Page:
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Giving and misgivings

On last New Year’s Day, our former Rotarian announced to his family and friends that his New Year resolution is to return to active participation as a fully-fledged Rotarian – regardless of age and a certain amount of rustiness.  His wife who is a medical doctor is not so sure that it is a great idea.  She has her misgivings!!  Her diagnosis is that her husband is suffering from PTRSD (Post Traumatic Rotarian Stress Disorder) which she describes as the consequences of the chaos and anarchy into which our nation has been plunged – in spite of the spirited interventions of the Rotary Club of Nigeria and Rotary International.

Our nation’s medical record has been exposed by the American author Karl Maier in his book:  “THIS HOUSE HAS FALLEN” (published in 2000).

According to Nicolas Okpe:

“The book is typical post-colonial prejudice by western journalists. The book x-rays Nigeria’s past and present problems.  The major issues missing in the book are kidnapping and Boko Haram, if not one would think the book was written just last week.

No doubt, one may not agree with what the western world is saying about Nigeria and noting that most problems that have affected Nigeria today were created by the colonialists themselves.  It helps if we are to listen to what others are saying about us either right or wrong.

Maier was the Africa correspondent for “The Independent” newspaper from 1986 to 1996, and has contributed to the Washington Post and The Economist.  In the Preface, Maier declared, “Designed by alien occupiers and abused by army rule for three-quarters of its lifespan, the Nigeria state is like a battered and bruised elephant staggering toward an abyss with the ground crumbling under its feet.  Should it fall, the impact will shake the rest of West Africa”.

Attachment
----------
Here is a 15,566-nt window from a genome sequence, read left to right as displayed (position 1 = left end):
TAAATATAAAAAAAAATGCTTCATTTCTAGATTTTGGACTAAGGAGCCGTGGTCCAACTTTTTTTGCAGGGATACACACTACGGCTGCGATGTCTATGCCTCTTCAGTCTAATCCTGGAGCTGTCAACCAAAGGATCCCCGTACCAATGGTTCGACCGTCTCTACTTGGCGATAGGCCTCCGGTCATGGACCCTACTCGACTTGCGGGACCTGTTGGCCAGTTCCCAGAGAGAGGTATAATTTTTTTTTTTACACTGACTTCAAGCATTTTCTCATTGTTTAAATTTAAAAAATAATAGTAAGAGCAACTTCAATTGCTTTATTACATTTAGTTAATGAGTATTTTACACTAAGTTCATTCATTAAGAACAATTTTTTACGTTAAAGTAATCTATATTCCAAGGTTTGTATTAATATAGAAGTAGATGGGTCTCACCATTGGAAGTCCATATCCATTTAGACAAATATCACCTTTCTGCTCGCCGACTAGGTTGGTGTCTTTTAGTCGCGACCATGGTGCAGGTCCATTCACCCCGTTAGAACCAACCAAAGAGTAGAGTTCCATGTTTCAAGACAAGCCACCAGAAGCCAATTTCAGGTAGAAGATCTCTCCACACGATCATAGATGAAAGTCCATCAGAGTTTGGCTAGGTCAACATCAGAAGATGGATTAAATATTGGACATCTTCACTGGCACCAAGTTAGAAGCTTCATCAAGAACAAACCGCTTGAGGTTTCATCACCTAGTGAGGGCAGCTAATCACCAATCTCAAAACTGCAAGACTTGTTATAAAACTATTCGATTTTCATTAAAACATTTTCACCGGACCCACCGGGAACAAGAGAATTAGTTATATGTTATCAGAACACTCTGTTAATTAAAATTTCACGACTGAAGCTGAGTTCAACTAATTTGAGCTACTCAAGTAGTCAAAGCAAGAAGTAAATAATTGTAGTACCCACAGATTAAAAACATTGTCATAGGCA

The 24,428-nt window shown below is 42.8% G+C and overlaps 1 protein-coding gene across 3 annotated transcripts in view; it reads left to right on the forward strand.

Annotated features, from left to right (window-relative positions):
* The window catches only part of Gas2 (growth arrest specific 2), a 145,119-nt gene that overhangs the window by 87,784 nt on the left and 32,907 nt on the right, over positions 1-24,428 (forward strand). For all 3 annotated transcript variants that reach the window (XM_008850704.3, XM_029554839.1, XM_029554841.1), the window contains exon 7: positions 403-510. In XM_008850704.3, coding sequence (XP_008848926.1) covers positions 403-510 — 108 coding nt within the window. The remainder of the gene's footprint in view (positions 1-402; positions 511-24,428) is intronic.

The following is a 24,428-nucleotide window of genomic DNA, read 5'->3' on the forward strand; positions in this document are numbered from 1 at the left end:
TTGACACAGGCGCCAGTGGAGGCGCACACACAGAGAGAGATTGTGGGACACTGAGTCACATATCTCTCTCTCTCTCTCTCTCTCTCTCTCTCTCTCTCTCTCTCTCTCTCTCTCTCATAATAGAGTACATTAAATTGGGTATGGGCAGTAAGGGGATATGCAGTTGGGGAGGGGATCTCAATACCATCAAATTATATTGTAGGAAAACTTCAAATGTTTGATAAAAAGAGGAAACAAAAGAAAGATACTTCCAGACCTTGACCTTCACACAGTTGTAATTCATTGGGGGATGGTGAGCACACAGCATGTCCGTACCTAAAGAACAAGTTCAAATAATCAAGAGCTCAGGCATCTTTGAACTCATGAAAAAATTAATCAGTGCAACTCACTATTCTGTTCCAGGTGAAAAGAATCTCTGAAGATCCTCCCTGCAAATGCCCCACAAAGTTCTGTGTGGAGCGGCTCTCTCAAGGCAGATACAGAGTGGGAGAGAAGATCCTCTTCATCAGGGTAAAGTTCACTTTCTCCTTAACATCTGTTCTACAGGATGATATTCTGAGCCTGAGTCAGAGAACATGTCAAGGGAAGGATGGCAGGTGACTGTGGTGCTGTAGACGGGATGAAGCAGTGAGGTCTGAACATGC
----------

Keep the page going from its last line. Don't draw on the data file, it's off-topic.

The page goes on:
He then added, “Very little trickles down.  In the official arenas of international discourse —–the United Nations, the World Bank, the media —-Nigeria is known as a “developing nation”, a phrase that conjures up images of economic progress of the sort experienced by the West or among the Asian “Tigers”.  Nigeria, like so many countries in Africa, is patently not a developing nation.  It is under developing.  Its people are far worse off now than they were 30 years ago.  The government spends up to half of its annual budget on salaries of an estimated two million federal, state and local government workers, in 1914 to serve the British Empire, and the independent state serves as a tool of plunder by the country’s modern rulers.  Nigerians spend a good part of their lives trying to get the better of the government for their own benefit or that of their family, their village, or their region.  Rare is the head of state who acts on behalf of the nation.  The people are not so much governed as ruled.  It is as if they are armed and barricaded themselves inside the company safe.  Nigeria’s leaders, like the colonialists before them, have sucked out billions of dollars and starched them (away) in western banks.

So far, the West has done little to help and has often made matters worse.  It is hypocritical of the West to blame Nigeria for corruption, fraud, and drug running and to demand that Nigerians own up to their foreign debt while at the same time allowing the funds garnered from such nefarious dealings to be deposited in Western banks.  “A man who receives stolen goods is called a fence, but what do you call a country that is in the business of collecting stolen goods?” asked Dr. Folarin Gbadebo-Smith, a U.S. educated dentist and businessmen, while in his Lagos office one day.  “They lend Nigeria money, somebody here steals the same amount and gave it back to them, and then they leave these poor Nigerians repaying what they never owed.  The role of the Western powers has been totally disgraceful.”